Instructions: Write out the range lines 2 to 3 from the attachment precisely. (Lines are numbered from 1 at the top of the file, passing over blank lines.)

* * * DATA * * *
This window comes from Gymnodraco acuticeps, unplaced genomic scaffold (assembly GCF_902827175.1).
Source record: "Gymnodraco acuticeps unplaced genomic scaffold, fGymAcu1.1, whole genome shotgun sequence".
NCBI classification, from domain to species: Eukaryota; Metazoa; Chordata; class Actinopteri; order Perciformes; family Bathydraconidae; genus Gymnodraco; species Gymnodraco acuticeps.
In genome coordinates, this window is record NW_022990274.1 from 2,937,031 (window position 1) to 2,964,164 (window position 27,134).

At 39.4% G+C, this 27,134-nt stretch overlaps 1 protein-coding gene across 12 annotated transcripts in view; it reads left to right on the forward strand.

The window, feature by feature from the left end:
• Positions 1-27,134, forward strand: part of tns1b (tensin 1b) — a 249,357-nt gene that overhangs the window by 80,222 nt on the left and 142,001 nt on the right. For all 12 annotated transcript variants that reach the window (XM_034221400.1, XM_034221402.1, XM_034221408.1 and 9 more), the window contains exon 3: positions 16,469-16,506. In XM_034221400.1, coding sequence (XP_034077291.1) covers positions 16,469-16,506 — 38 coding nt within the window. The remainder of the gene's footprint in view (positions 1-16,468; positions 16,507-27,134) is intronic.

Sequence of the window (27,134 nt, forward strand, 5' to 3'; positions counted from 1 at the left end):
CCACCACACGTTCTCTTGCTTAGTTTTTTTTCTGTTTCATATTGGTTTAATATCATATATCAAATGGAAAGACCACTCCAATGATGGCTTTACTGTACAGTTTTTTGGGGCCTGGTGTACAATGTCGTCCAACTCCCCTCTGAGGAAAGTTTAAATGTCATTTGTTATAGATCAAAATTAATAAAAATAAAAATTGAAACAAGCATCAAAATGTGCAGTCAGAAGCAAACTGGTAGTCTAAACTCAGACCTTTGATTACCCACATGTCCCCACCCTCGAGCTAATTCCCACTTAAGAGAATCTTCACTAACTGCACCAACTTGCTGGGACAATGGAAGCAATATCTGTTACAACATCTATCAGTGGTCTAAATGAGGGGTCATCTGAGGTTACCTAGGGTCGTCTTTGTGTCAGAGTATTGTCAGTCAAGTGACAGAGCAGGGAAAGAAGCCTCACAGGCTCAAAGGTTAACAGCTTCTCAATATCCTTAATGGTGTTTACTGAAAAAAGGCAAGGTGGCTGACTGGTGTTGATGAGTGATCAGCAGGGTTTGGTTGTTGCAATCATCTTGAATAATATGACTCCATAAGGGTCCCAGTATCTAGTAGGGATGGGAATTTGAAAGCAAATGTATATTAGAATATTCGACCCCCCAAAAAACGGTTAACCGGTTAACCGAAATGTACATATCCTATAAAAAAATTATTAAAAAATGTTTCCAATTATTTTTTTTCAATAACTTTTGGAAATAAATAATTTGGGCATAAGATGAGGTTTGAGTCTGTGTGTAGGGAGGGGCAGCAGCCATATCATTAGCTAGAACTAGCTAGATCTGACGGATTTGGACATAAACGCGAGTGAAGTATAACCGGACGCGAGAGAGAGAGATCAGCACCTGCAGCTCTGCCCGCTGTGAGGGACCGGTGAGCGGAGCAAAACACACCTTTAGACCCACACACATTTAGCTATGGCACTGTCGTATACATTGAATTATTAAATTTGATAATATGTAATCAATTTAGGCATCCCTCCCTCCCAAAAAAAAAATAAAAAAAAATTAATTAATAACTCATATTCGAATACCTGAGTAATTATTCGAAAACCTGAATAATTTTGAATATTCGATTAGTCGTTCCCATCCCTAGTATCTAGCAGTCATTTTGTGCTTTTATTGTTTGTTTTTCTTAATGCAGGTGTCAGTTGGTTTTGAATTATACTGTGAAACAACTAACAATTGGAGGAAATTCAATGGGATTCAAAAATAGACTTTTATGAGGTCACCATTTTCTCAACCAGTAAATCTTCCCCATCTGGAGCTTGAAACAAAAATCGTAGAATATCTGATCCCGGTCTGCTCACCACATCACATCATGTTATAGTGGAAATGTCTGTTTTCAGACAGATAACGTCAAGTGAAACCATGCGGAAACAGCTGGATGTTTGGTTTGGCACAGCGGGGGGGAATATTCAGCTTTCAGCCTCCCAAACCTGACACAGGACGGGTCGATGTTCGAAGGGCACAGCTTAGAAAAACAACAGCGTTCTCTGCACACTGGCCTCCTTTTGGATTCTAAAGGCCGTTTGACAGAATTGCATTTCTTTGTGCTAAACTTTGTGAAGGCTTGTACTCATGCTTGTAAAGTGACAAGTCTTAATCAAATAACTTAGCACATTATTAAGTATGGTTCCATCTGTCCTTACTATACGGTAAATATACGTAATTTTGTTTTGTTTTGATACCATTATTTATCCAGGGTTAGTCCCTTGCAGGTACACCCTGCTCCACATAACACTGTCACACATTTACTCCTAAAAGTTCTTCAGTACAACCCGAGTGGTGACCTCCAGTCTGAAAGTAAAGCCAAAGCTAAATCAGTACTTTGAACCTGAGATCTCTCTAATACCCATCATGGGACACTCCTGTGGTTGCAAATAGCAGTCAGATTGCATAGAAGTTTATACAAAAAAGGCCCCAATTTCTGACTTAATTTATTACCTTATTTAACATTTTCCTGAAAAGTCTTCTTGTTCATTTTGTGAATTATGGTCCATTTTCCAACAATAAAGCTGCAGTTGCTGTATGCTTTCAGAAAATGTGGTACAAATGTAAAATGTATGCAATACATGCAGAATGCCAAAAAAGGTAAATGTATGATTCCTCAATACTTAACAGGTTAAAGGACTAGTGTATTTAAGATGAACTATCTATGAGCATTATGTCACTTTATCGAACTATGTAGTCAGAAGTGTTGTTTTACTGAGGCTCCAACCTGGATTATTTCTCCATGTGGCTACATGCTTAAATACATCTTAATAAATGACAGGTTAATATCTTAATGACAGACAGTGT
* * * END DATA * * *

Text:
Source record: "Gymnodraco acuticeps unplaced genomic scaffold, fGymAcu1.1, whole genome shotgun sequence".
NCBI classification, from domain to species: Eukaryota; Metazoa; Chordata; class Actinopteri; order Perciformes; family Bathydraconidae; genus Gymnodraco; species Gymnodraco acuticeps.